Joint Title. What happens when the parties have acquired property in joint title before the marriage? Technically, each spouse owned 50% of the property on the date of the marriage, so the property should be 50% the separate property of each spouse. But this result is odd and inflexible, particularly where the parties were functioning as an economic partnership before the formal date of the marriage. Courts generally agree that a gift to both spouses from a third party is a gift to the marital estate and therefore marital property, not two distinct gifts of property to each spouse’s separate estate. Turner, supra, 5.17. Applying the same reasoning, it can be argued that property acquired in joint title before the marriage should be marital.

The developing trend is to accept this argument. Missouri has twice held that property acquired in joint title before the marriage is marital. See Booth v. Greene, 75 S.W.3d 864 (Mo. Ct. App. 2002); Cuda v. Cuda, 906 S.W.2d 757 (Mo. Ct. App. 1995). An Ohio appellate court and a New York trial court treated a home acquired in joint title in contemplation of marriage as if it had been acquired during the marriage. Koehler v. Koehler, 182 Misc. 2d 436, 697 N.Y.S.2d 478 (Sup. Ct. 1999); Boggins v. Boggins, 2002 WL 1371194 (Ohio Ct. App. 9th Dist. 2002). But another New York trial court held that personal property acquired jointly before the marriage was 50% the separate property of each spouse. Brownell v. Brownell, 168 Misc. 2d 1038, 646 N.Y.S.2d 221 (Sup. Ct. 1996). Koehler relied expressly upon the fact that the home was acquired in contemplation of marriage; the remaining cases did not stress this fact openly.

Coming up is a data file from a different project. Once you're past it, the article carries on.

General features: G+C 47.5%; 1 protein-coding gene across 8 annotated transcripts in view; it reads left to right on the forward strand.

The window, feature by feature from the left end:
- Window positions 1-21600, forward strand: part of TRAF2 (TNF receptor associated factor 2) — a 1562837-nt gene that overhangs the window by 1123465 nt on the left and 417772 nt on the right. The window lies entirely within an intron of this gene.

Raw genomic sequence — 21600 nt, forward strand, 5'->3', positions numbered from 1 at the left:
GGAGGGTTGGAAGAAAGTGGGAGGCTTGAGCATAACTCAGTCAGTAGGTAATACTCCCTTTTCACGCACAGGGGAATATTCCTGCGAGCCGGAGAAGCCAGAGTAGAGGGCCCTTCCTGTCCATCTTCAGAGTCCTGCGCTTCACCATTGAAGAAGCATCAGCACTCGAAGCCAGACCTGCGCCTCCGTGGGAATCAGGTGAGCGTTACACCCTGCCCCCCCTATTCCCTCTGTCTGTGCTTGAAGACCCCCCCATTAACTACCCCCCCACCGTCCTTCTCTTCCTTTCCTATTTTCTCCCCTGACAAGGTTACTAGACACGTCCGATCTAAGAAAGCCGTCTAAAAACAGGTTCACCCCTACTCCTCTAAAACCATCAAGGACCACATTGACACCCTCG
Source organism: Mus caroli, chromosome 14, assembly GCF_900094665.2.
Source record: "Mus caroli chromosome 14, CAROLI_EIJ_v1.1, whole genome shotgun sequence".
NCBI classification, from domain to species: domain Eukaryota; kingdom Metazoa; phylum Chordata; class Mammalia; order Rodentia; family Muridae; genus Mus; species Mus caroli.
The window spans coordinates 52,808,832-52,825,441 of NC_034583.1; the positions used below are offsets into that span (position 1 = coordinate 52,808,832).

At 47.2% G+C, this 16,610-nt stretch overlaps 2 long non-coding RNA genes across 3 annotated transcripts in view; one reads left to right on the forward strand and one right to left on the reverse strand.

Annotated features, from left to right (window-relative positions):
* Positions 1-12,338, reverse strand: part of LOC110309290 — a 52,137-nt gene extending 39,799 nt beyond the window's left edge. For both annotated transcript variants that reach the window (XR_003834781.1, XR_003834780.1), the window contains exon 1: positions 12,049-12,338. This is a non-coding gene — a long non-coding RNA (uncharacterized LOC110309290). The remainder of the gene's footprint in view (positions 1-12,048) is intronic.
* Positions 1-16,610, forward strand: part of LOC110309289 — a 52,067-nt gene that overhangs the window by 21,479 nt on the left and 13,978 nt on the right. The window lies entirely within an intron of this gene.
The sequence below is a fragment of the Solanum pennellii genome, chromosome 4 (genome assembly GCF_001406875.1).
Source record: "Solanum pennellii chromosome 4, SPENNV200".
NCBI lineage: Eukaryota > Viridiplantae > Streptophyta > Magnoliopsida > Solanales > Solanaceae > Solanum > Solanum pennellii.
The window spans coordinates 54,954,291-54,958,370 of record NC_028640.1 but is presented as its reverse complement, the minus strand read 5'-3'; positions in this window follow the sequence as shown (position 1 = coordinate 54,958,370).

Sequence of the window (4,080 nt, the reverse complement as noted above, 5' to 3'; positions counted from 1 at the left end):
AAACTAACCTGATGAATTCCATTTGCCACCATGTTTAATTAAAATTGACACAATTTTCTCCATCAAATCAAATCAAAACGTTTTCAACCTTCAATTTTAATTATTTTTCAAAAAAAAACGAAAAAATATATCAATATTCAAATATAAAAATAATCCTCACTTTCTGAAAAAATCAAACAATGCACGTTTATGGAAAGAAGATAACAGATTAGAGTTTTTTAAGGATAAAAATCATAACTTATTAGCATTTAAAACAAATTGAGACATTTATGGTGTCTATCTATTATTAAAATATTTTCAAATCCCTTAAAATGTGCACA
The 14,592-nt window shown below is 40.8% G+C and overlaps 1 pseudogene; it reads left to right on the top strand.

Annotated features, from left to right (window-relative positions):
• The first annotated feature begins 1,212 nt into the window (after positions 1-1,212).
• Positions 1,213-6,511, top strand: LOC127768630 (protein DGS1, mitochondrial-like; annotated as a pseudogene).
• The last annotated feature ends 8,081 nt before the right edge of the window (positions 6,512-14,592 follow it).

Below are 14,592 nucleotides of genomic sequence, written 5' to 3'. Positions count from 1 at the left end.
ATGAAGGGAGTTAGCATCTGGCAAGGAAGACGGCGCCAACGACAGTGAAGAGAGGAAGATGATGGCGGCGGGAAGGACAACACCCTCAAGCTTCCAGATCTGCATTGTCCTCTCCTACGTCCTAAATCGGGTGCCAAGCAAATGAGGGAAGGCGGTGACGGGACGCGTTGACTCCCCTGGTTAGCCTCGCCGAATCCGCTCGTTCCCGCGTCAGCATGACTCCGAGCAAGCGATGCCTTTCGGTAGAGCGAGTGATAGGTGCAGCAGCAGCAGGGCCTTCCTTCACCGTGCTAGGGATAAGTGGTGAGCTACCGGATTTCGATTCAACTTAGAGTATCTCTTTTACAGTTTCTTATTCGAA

Common-Law Marriage. If the cohabitation meets the requirement for an enforceable common-law marriage, the parties were actually legally married, and property acquired during the cohabitation was acquired during the marriage. See Lyon v. Lyon, 86 Ohio App. 3d 580, 621 N.E.2d 718 (4th Dist. 1993); Standefer v. Standefer, 26 P.3d 104 (Okla. 2001); Kelley v. Kelley, 9 P.3d 171 (Utah Ct. App. 2000). Common-law marriages are recognized in only a small number of states, but a common-law marriage contracted in one of those states must be recognized in other jurisdictions. Nadine E. Roddy, Interstate Recognition of Common Law Marriages, 9 Divorce Litigation 200 (1997). Requirements for a common-law marriage vary somewhat, but the parties must normally have a present agreement to be husband and wife, followed by cohabitation, and the parties must demonstrate their intent by objectively holding themselves out as husband and wife. Id.